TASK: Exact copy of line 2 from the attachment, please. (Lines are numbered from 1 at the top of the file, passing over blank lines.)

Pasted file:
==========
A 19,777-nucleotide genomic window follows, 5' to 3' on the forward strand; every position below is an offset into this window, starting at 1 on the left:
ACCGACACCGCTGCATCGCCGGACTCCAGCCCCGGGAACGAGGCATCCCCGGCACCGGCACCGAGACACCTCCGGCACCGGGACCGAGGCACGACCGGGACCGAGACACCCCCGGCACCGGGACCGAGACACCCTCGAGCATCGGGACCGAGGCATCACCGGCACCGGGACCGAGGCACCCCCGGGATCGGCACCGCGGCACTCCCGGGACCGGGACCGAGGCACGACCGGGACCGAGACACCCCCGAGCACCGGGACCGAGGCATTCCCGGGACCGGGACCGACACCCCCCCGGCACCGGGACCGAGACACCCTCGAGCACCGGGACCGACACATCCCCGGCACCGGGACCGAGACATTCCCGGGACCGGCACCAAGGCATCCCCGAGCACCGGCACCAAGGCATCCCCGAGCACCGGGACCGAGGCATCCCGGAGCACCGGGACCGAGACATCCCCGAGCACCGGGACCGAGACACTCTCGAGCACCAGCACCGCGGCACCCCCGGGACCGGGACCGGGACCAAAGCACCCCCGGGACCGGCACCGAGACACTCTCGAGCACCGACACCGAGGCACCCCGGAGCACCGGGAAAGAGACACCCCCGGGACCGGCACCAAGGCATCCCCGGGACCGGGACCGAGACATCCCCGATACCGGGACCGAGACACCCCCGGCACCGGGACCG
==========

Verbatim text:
ACCGACACCGCTGCATCGCCGGACTCCAGCCCCGGGAACGAGGCATCCCCGGCACCGGCACCGAGACACCTCCGGCACCGGGACCGAGGCACGACCGGGACCGAGACACCCCCGGCACCGGGACCGAGACACCCTCGAGCATCGGGACCGAGGCATCACCGGCACCGGGACCGAGGCACCCCCGGGATCGGCACCGCGGCACTCCCGGGACCGGGACCGAGGCACGACCGGGACCGAGACACCCCCGAGCACCGGGACCGAGGCATTCCCGGGACCGGGACCGACACCCCCCCGGCACCGGGACCGAGACACCCTCGAGCACCGGGACCGACACATCCCCGGCACCGGGACCGAGACATTCCCGGGACCGGCACCAAGGCATCCCCGAGCACCGGCACCAAGGCATCCCCGAGCACCGGGACCGAGGCATCCCGGAGCACCGGGACCGAGACATCCCCGAGCACCGGGACCGAGACACTCTCGAGCACCAGCACCGCGGCACCCCCGGGACCGGGACCGGGACCAAAGCACCCCCGGGACCGGCACCGAGACACTCTCGAGCACCGACACCGAGGCACCCCGGAGCACCGGGAAAGAGACACCCCCGGGACCGGCACCAAGGCATCCCCGGGACCGGGACCGAGACATCCCCGATACCGGGACCGAGACACCCCCGGCACCGGGACCG